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Properties of calcium carbonate filled and unfilled polystyrene foams prepared using supercritical carbon dioxide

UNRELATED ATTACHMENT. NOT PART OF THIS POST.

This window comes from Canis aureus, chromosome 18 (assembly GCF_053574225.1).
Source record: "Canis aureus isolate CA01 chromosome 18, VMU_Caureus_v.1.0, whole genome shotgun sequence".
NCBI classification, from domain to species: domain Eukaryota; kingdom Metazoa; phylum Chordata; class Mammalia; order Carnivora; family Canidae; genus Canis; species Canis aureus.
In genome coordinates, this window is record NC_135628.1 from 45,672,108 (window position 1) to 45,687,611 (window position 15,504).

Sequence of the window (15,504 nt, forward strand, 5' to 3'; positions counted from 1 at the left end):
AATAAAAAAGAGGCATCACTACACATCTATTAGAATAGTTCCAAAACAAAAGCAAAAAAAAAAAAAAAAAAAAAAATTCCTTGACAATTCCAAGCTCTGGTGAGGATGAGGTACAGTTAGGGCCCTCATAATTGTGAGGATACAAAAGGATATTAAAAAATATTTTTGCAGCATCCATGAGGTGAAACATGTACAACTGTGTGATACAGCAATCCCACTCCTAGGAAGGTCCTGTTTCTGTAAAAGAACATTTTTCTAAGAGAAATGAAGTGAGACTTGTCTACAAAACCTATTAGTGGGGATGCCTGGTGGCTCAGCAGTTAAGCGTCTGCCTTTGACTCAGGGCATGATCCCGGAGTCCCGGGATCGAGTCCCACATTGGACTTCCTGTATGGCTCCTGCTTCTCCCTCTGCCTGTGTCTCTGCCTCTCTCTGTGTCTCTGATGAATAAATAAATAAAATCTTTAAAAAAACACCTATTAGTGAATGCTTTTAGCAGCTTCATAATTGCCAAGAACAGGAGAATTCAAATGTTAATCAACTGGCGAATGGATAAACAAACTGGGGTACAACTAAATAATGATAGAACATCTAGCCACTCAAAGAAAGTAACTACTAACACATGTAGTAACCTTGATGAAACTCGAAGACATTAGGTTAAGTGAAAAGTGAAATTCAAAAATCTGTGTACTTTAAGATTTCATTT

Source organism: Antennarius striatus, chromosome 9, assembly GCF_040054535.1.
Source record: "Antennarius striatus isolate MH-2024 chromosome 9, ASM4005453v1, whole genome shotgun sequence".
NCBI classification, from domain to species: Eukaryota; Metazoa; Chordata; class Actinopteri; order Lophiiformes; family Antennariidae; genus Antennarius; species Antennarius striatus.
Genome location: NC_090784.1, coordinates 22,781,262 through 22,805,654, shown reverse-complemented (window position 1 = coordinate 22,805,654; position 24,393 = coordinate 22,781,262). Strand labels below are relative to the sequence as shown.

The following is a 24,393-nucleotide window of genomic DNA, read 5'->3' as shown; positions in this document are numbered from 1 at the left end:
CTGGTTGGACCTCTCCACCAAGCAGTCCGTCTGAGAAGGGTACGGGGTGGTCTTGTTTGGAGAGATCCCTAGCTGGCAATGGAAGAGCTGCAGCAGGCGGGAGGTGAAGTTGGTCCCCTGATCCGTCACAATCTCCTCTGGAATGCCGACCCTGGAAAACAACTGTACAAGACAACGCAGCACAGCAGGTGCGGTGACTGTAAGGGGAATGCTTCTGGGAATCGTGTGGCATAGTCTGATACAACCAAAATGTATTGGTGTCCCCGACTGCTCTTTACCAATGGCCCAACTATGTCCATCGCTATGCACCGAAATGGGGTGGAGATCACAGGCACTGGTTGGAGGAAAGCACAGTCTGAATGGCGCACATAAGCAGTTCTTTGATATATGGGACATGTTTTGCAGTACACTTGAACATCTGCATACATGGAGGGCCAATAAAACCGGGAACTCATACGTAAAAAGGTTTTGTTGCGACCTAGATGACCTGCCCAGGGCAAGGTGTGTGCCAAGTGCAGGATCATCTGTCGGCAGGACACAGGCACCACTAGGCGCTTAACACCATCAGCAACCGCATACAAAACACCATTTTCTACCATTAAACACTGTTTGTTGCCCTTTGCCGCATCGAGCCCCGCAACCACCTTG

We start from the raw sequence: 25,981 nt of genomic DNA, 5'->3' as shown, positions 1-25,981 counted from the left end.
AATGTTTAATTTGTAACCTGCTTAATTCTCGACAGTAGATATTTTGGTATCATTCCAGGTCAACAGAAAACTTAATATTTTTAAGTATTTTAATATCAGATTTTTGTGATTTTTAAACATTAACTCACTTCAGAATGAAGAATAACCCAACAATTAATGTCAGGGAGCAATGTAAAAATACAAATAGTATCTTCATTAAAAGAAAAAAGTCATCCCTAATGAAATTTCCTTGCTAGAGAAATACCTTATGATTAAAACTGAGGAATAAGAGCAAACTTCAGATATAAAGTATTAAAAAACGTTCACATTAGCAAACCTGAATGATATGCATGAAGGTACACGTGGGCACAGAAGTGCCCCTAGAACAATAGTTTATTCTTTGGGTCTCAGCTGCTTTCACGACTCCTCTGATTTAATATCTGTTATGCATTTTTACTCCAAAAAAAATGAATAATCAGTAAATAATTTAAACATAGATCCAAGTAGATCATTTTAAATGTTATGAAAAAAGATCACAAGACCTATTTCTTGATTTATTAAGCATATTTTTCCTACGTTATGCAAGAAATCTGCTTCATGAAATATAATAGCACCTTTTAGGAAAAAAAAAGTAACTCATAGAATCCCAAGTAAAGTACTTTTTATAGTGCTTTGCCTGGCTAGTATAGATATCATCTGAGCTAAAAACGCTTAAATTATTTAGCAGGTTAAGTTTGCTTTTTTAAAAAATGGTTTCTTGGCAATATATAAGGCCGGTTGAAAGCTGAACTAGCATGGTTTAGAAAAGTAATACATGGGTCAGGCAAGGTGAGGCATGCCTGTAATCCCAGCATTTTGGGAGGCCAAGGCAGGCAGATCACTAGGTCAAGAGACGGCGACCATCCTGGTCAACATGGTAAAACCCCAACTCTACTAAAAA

Foaming behaviors of four polystyrenes (PSs) filled and unfilled with various amounts of CaCO3 using supercritical carbon dioxide were investigated. The PSs include three general purpose grades with different molecular weights (different melt index) and one high impact grade. By adjusting foaming conditions, foam density was determined for each investigated sample. In general, the sample with a lower molecular weight (i.e. higher melt index) yielded a lower foam density for the three general purpose PSs. With the addition of CaCO3 filler, foam density would increase. The inclusion of rubber in high impact PS was found to complicate its foaming behavior. A qualitative correlation between various types of filled/unfilled PSs and foam density was found in a certain range. An optimum foaming temperature range was required to obtain low foam density for each sample. The corresponding change in matrix modulus by employing various PSs and various filler contents apparently affected the resulting foam density. Although several factors were involved in foaming conditions, the addition of CaCO3 filler played a significant role in reducing cell size and increasing cell density of the PSs foams investigated. © 2006 Wiley Periodicals, Inc. J Appl Polym Sci 102: 2276–2284, 2006